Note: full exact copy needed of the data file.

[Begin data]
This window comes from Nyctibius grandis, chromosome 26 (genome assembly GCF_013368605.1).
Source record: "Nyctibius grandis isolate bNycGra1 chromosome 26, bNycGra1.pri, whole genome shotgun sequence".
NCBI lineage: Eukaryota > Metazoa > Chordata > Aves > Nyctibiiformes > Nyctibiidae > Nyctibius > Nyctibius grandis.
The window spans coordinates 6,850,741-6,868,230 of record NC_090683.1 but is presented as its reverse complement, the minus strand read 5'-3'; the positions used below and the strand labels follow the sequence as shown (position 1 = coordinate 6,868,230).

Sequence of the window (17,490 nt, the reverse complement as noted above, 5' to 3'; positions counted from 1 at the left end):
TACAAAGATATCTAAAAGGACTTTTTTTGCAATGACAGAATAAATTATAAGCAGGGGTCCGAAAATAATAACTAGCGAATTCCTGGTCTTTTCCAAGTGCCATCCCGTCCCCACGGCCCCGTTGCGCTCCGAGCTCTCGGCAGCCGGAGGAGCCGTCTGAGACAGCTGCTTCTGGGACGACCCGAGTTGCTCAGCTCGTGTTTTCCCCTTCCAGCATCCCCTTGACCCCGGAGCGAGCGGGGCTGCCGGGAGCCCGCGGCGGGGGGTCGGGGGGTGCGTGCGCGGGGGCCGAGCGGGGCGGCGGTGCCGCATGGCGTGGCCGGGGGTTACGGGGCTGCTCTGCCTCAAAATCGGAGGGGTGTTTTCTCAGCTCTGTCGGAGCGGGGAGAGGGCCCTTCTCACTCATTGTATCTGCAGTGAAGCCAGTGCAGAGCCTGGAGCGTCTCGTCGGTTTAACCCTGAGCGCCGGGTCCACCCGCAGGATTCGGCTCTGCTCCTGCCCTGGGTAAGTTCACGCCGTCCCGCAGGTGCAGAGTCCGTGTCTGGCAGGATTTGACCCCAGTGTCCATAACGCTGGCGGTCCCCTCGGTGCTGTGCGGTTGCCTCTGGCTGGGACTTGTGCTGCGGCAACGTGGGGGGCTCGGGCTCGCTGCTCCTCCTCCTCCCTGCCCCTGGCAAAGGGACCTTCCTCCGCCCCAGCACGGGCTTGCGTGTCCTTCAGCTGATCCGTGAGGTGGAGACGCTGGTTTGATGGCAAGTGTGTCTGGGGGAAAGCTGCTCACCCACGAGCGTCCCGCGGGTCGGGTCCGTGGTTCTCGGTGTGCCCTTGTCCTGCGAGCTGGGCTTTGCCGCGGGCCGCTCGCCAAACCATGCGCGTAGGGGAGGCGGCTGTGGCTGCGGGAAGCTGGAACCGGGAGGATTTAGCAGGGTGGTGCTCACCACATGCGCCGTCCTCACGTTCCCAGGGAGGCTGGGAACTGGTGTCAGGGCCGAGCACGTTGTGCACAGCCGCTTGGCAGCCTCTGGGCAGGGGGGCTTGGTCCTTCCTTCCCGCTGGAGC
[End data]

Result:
This window comes from Nyctibius grandis, chromosome 26 (genome assembly GCF_013368605.1).
Source record: "Nyctibius grandis isolate bNycGra1 chromosome 26, bNycGra1.pri, whole genome shotgun sequence".
NCBI lineage: Eukaryota > Metazoa > Chordata > Aves > Nyctibiiformes > Nyctibiidae > Nyctibius > Nyctibius grandis.
The window spans coordinates 6,850,741-6,868,230 of record NC_090683.1 but is presented as its reverse complement, the minus strand read 5'-3'; the positions used below and the strand labels follow the sequence as shown (position 1 = coordinate 6,868,230).

Sequence of the window (17,490 nt, the reverse complement as noted above, 5' to 3'; positions counted from 1 at the left end):
TACAAAGATATCTAAAAGGACTTTTTTTGCAATGACAGAATAAATTATAAGCAGGGGTCCGAAAATAATAACTAGCGAATTCCTGGTCTTTTCCAAGTGCCATCCCGTCCCCACGGCCCCGTTGCGCTCCGAGCTCTCGGCAGCCGGAGGAGCCGTCTGAGACAGCTGCTTCTGGGACGACCCGAGTTGCTCAGCTCGTGTTTTCCCCTTCCAGCATCCCCTTGACCCCGGAGCGAGCGGGGCTGCCGGGAGCCCGCGGCGGGGGGTCGGGGGGTGCGTGCGCGGGGGCCGAGCGGGGCGGCGGTGCCGCATGGCGTGGCCGGGGGTTACGGGGCTGCTCTGCCTCAAAATCGGAGGGGTGTTTTCTCAGCTCTGTCGGAGCGGGGAGAGGGCCCTTCTCACTCATTGTATCTGCAGTGAAGCCAGTGCAGAGCCTGGAGCGTCTCGTCGGTTTAACCCTGAGCGCCGGGTCCACCCGCAGGATTCGGCTCTGCTCCTGCCCTGGGTAAGTTCACGCCGTCCCGCAGGTGCAGAGTCCGTGTCTGGCAGGATTTGACCCCAGTGTCCATAACGCTGGCGGTCCCCTCGGTGCTGTGCGGTTGCCTCTGGCTGGGACTTGTGCTGCGGCAACGTGGGGGGCTCGGGCTCGCTGCTCCTCCTCCTCCCTGCCCCTGGCAAAGGGACCTTCCTCCGCCCCAGCACGGGCTTGCGTGTCCTTCAGCTGATCCGTGAGGTGGAGACGCTGGTTTGATGGCAAGTGTGTCTGGGGGAAAGCTGCTCACCCACGAGCGTCCCGCGGGTCGGGTCCGTGGTTCTCGGTGTGCCCTTGTCCTGCGAGCTGGGCTTTGCCGCGGGCCGCTCGCCAAACCATGCGCGTAGGGGAGGCGGCTGTGGCTGCGGGAAGCTGGAACCGGGAGGATTTAGCAGGGTGGTGCTCACCACATGCGCCGTCCTCACGTTCCCAGGGAGGCTGGGAACTGGTGTCAGGGCCGAGCACGTTGTGCACAGCCGCTTGGCAGCCTCTGGGCAGGGGGGCTTGGTCCTTCCTTCCCGCTGGAGC